This study measured the population dynamics of black-tail jackrabbits (Lepus californicus) and desert cottontail rabbits (Sylvilagus auduboni) in the grasslands and creosote shrublands of McKenzie Flats, Sevilleta National Wildlife Refuge.Â The study was begun in January, 1992, and continued quarterly each year.Â Rabbits were sampled via night-time spotlight transect sampling along the roads of McKenzie Flats during winter, spring, summer, and fall of each year.Â The entire road transect was 21.5 miles in length. Measurements of perpendicular distance of each rabbit from the center of the road were used to estimate densities (number of rabbits per square kilometer) via Program DISTANCE.Â Results from 1992 to 2002 indicated that spring was the peak density period of the year, with generally steady declines through the year until the following spring. Evidence of a long-term "cycle" (e.g., the 11 year cycle reported for rabbits in the Great Basin Desert) did not appear in the Sevilleta rabbit populations.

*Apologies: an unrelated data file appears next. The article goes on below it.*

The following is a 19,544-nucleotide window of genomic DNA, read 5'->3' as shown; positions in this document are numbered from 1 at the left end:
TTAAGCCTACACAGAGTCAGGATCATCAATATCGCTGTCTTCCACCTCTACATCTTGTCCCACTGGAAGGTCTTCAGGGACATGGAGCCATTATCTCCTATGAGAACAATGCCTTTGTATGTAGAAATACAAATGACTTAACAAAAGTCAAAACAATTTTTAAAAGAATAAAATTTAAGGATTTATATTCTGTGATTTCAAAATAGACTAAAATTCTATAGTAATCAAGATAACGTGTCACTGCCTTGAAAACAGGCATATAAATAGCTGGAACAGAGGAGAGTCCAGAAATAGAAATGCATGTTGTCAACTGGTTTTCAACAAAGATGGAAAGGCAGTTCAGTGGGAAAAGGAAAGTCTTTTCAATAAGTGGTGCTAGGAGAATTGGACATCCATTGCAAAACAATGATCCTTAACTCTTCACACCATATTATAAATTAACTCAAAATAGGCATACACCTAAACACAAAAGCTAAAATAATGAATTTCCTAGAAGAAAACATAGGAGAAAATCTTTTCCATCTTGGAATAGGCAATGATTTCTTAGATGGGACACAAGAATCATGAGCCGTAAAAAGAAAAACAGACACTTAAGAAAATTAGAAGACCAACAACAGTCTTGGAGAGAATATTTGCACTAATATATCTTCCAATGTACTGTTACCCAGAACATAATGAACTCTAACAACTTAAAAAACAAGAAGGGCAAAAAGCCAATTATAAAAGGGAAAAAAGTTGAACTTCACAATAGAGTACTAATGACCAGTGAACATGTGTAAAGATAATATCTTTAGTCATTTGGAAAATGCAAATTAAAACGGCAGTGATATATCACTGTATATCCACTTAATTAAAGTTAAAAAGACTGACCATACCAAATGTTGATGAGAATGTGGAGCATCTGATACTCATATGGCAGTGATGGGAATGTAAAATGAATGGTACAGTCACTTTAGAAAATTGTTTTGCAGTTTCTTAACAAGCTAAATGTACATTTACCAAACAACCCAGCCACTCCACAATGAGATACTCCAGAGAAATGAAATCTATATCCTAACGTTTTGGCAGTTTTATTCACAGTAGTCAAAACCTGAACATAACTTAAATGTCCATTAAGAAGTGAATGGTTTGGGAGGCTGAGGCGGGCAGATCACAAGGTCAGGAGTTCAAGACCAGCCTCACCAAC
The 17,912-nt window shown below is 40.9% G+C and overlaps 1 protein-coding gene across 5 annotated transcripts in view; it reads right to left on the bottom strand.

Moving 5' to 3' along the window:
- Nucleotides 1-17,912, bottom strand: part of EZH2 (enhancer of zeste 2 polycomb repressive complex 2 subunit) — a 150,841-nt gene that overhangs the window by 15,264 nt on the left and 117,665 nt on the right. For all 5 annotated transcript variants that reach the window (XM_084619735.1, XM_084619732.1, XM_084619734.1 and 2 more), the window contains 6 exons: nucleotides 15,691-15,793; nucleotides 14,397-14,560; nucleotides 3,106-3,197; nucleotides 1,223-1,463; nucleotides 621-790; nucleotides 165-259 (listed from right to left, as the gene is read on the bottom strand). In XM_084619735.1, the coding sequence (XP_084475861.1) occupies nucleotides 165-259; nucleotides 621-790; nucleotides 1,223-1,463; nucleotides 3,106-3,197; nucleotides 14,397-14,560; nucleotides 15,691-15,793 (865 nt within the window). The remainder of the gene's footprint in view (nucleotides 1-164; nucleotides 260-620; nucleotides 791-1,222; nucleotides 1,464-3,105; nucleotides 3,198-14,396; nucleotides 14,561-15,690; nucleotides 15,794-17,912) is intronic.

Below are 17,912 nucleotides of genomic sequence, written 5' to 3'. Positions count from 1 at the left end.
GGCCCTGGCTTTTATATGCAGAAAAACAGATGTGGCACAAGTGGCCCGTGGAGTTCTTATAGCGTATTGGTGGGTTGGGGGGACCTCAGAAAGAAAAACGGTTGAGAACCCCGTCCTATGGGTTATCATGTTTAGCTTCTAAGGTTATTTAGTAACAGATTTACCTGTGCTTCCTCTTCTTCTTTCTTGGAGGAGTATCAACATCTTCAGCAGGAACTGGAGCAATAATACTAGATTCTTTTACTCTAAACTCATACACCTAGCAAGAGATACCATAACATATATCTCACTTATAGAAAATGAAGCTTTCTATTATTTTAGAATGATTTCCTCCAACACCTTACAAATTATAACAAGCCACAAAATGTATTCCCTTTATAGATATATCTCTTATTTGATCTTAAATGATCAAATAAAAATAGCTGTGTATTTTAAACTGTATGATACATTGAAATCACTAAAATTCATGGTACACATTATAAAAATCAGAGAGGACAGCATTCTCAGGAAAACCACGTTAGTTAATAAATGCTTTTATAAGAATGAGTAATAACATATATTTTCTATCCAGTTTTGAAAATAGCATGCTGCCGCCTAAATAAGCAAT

Knowledge Network for Biocomplexity (KNB) Identifier
Data Policies: This dataset is released to the public and may be freely downloaded. Please keep the designated Contact person informed of any plans to use the dataset. Consultation or collaboration with the original investigators is strongly encouraged. Publications and data products that make use of the dataset must include proper acknowledgement of the Sevilleta LTER. Datasets must be cited as in the example provided. A copy of any publications using these data must be supplied to the Sevilleta LTER Information Manager. By downloading any data you implicitly acknowledge the LTER Data Policy (http://www.lternet.edu/data/netpolicy.html).
1992-01-20 - 2004-05-03
McKenzie Flats is located within the northeastern section of the Sevilleta NWR, encompassing an area from Black Butte south to Palo Duro Canyon and east to the Los Pinos.
Parmenter, Robert (2014-01-27): Rabbit Population Densities at the Sevilleta National Wildlife Refuge, New Mexico (1992-2004). Long Term Ecological Research Network. http://dx.doi.org/10.6073/pasta/158b136a37935f9eb465a5b3fdcc471a